Roamin’ To Rome - PDF Document

Presentation Transcript

  1. Roamin’ To Rome by Larry Plachno Photos by the author T to share some general information, suggestions and what we know. My wife Nancy and I get to Europe often for trade shows and visiting customers. Rome is easily among the most historical places we have been to and the city wel- comes a large number of tourists. Spring and fall are the best times to visit Rome and are the usual tourist seasons. Being located so far south, Rome can have hot summers. Some local residents leave the city in the hot summer months while some businesses close entirely or close for a siesta in the early afternoon. If you visit Rome in the summer you will find fewer tourists but you will have to deal with the heat and possibly busi- ness closures. In common with most major cities in Western Europe, you will find that most all staff at the hotels, stores and at- tractions will speak English. Rome has more tourists than London or Paris and hence English is the second language for many local residents. It often helps to try to learn a few words of Italian, like “grazie” (thank you). Most tourists arrive by air or train. Rome has excellent aviation connections to other major cities. Nancy and I fre- quently ride trains to get around Europe and we have taken an overnight train from Paris to Rome. You can also use trains to go to other cities in Italy. Many European trains offer both first and second class seating. We usually ride second class but first class in the express trains is nice. The Rome subway system can be helpful because there are stations at the Colosseum, at Plazza di Spagna, and just north of Vatican City. There are a few streetcar lines he following responds to requests from our Catholic friends for information on visiting Rome. While we are certainly not experts on Rome, I will be happy (at the Colosseum, just south of the Pantheon and just north of Vatican City) but none of the streetcar lines actually enter into the old section and tourist area. There are very few bus routes in the old historical section although bus route 117 does connect the Colosseum with Plaza di Spagna and Via del Corso. Many, if not most of the restaurants in the tourist areas specialize in pizza or pasta. If you want something else you have to look around. Most of the restaurants in tourist areas have menus posted and many offer menus in English. Many restaurants have outdoor seating and the food seems to be uniformly good. Some of the nicer restaurants do not open for dinner until 7:30 p.m. Some people have expressed concern over the lack of rest rooms in the historical areas. I have seen the situa- tion worse elsewhere. All of the restaurants and the better museums and attractions have rest rooms plus there are a few locations with public rest rooms. There are numerous tours available in Rome. I would recommend taking a tour of the Vatican Museums for two reasons. One, the tour does not have to wait in the long line in front. Two, your tour guide will help explain the ex- hibits. A tour of the Vatican Gardens is also available. If you do take a tour of the old, historical area, I strongly recommend that you also explore this area on foot. It is slightly less than two miles from the Colosseum to St. Peters in the Vatican. While there are a few roads wide enough for auto traffic, most of the streets in this area are narrow and used primarily by scooters, delivery vehicles and hundreds of pedestrian tourists. There is almost always another church, fountain, statue or obelisk around the next corner. All you need is a guide book with a good map and – Page 1–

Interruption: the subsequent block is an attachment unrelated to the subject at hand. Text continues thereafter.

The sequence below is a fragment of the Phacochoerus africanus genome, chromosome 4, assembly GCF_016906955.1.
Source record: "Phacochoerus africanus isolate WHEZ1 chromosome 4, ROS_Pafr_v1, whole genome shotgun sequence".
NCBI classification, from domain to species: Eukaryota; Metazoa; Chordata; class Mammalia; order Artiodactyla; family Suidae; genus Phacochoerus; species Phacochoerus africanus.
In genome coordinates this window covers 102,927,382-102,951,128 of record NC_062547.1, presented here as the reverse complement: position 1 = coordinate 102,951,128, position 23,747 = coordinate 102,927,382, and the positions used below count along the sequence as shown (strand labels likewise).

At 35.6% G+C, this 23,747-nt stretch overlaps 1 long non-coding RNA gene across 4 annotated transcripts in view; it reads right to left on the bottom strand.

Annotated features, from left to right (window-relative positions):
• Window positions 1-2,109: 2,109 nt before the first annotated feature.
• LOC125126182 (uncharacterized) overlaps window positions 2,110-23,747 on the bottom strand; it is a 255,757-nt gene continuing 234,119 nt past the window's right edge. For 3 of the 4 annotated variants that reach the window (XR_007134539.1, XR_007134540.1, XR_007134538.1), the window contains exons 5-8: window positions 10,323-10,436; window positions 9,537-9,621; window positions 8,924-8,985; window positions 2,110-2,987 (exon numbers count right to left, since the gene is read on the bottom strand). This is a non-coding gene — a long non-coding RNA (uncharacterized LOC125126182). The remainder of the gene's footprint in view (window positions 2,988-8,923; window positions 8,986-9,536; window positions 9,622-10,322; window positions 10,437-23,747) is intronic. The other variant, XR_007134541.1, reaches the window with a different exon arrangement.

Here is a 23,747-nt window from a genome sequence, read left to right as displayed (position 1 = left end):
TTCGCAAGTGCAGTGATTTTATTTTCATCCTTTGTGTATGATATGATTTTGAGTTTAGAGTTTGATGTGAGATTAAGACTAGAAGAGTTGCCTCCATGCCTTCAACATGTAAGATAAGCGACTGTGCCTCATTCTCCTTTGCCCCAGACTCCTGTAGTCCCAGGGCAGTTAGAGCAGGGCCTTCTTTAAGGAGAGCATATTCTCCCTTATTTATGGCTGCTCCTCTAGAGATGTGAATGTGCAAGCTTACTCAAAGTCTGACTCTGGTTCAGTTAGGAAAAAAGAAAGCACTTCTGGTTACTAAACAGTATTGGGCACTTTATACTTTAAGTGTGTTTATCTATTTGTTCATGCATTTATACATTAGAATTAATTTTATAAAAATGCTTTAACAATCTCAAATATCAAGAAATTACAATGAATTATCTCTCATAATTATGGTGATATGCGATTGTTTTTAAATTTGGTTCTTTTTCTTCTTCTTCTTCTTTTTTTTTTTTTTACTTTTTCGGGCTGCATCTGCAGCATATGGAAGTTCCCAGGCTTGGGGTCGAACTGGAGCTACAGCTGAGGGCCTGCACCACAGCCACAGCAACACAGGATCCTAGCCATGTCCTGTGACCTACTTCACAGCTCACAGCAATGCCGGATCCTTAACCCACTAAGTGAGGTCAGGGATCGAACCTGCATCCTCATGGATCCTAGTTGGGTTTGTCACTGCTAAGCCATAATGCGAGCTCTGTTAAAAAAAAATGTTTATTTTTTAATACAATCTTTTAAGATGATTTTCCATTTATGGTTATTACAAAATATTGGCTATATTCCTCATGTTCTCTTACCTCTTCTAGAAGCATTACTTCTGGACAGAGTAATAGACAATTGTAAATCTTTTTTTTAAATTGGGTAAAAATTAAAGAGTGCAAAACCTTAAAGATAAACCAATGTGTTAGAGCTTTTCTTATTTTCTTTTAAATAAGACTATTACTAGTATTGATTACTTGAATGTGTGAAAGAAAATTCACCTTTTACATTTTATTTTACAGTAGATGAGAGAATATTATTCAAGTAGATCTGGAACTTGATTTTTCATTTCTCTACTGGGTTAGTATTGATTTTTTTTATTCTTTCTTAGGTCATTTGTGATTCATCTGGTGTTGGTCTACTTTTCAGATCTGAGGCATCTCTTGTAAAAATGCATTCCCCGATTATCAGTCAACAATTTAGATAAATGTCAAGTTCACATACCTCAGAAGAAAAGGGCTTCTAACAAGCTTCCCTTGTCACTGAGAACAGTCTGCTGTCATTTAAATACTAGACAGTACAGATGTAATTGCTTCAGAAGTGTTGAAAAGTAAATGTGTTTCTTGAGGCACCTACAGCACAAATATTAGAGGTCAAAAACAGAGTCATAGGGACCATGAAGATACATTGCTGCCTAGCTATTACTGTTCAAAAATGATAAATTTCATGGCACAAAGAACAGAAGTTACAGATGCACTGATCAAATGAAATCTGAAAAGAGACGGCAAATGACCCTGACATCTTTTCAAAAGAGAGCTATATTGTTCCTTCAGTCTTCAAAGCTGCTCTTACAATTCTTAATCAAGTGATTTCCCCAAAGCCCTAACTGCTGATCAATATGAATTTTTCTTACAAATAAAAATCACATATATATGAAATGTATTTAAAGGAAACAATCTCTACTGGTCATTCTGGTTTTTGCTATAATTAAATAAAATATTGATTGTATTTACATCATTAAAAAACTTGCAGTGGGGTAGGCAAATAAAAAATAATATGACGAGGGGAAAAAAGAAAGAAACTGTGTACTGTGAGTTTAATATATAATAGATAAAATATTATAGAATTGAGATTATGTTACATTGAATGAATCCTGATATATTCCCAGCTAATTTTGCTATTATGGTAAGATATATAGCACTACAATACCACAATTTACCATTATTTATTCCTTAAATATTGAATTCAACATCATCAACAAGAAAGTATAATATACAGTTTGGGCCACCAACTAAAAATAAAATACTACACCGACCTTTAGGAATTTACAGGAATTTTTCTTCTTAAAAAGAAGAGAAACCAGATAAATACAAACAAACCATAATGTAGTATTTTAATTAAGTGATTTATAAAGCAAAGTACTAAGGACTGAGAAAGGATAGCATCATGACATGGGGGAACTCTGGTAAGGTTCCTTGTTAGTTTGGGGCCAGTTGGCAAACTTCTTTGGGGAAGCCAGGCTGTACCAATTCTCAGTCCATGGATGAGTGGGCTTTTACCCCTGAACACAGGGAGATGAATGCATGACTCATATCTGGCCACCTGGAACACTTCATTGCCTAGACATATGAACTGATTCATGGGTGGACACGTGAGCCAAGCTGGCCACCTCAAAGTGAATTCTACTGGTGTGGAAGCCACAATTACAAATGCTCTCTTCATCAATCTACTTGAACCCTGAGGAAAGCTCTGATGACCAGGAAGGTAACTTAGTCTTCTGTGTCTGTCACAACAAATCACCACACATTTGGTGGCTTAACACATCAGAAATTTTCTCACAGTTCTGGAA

2. Plazza di Spagna Via Condotti Vatican Museums Castel Sant Angelo Via D. Concilazione Vatican Gardens St. Peters Column of Marcus Aurelius Plazza della Rotonda Plazza San Pietro Ponte Sant Angelo Trevi Fountain Via del Corso Plazza Navona St. Ignazio di Loyola Sant Agnese in Agone Plazza del Quirinale Pantheon This map primarily shows the his- torical section of Rome between the Colosseum and Vatican City. Only major roads are shown and there are also roads on both sides of the River Tiber. Not shown are numerous smaller streets suitable for use by pedestrians as well as numerous other historical sites. Via Cavour Gesú Tiber River San Pietro in Vincoli The Forum Capitol Hill Tiber Island The Colosseum Arch of Constantine Palatine Hill a good pair of walking shoes. One word of warning. Mod- est dress is required in churches and in the Vatican. This means no exposed knees or shoulders. I have provided a simple map showing the area be- tween the Colosseum and the Vatican. Much of the area be- tween the Forum and the river was an open field in the early days of Rome. Since it was frequently used by the mil- itary for practice, it was named after Mars, the god of war and became known as Campus Martius. In later years the area was developed and built upon but the roadways were generally narrow. Some of the major streets are shown but there are numerous smaller ways that are too narrow for regular auto traffic but are nice for walking. Shown on the map are some of the major attractions although there are numerous churches, fountains, museums and monuments not shown. Arch of Constantine The Colosseum is probably the most popular secular attraction in Rome. This is where the gladiators fought and where the Christians were fed to the lions. There is an ad- mission charge and there are public rest rooms. While parts of the structure are in ruins, much of it is still open to the public and parts of the old underground area, which con- tained cages and winches to bring them to the surface, are now exposed. Immediately southwest of the Colosseum is the Arch of Constantine which was dedicated in 315 A.D. South from here is the Palatine Hill, one of the famous seven hills of Rome. This is the location of Rome’s earliest settle- ments and in later years this became a desirable residential area for people like Cicero and Emperor Augustus. What remains of these residences is open to the public. Slightly to the south is what remains of the Circus Maximus. – Page 2– Colosseum